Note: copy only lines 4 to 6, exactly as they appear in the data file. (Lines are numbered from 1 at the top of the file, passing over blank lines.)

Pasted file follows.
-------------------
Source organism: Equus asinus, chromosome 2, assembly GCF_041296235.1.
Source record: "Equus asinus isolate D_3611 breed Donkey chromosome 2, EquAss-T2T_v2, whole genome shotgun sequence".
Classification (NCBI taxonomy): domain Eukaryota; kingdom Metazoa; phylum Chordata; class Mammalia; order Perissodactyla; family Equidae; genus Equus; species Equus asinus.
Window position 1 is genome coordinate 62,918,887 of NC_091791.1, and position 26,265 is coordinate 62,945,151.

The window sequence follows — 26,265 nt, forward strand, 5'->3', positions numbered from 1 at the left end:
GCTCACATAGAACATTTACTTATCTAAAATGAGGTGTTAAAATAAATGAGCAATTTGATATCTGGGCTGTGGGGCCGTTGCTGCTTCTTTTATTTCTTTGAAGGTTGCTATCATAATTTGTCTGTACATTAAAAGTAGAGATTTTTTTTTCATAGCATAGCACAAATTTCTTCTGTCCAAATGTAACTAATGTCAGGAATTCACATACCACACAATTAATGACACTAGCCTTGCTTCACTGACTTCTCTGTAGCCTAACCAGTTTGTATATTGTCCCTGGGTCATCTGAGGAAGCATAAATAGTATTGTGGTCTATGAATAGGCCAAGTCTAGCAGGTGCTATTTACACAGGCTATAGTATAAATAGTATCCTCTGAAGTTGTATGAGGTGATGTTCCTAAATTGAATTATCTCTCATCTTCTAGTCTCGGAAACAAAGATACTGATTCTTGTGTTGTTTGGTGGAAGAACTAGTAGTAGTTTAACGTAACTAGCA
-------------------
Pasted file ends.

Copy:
Window position 1 is genome coordinate 62,918,887 of NC_091791.1, and position 26,265 is coordinate 62,945,151.

The window sequence follows — 26,265 nt, forward strand, 5'->3', positions numbered from 1 at the left end:
GCTCACATAGAACATTTACTTATCTAAAATGAGGTGTTAAAATAAATGAGCAATTTGATATCTGGGCTGTGGGGCCGTTGCTGCTTCTTTTATTTCTTTGAAGGTTGCTATCATAATTTGTCTGTACATTAAAAGTAGAGATTTTTTTTTCATAGCATAGCACAAATTTCTTCTGTCCAAATGTAACTAATGTCAGGAATTCACATACCACACAATTAATGACACTAGCCTTGCTTCACTGACTTCTCTGTAGCCTAACCAGTTTGTATATTGTCCCTGGGTCATCTGAGGAAGCATAAATAGTATTGTGGTCTATGAATAGGCCAAGTCTAGCAGGTGCTATTTACACAGGCTATAGTATAAATAGTATCCTCTGAAGTTGTATGAGGTGATGTTCCTAAATTGAATTATCTCTCATCTTCTAGTCTCGGAAACAAAGATACTGATTCTTGTGTTGTTTGGTGGAAGAACTAGTAGTAGTTTAACGTAACTAGCA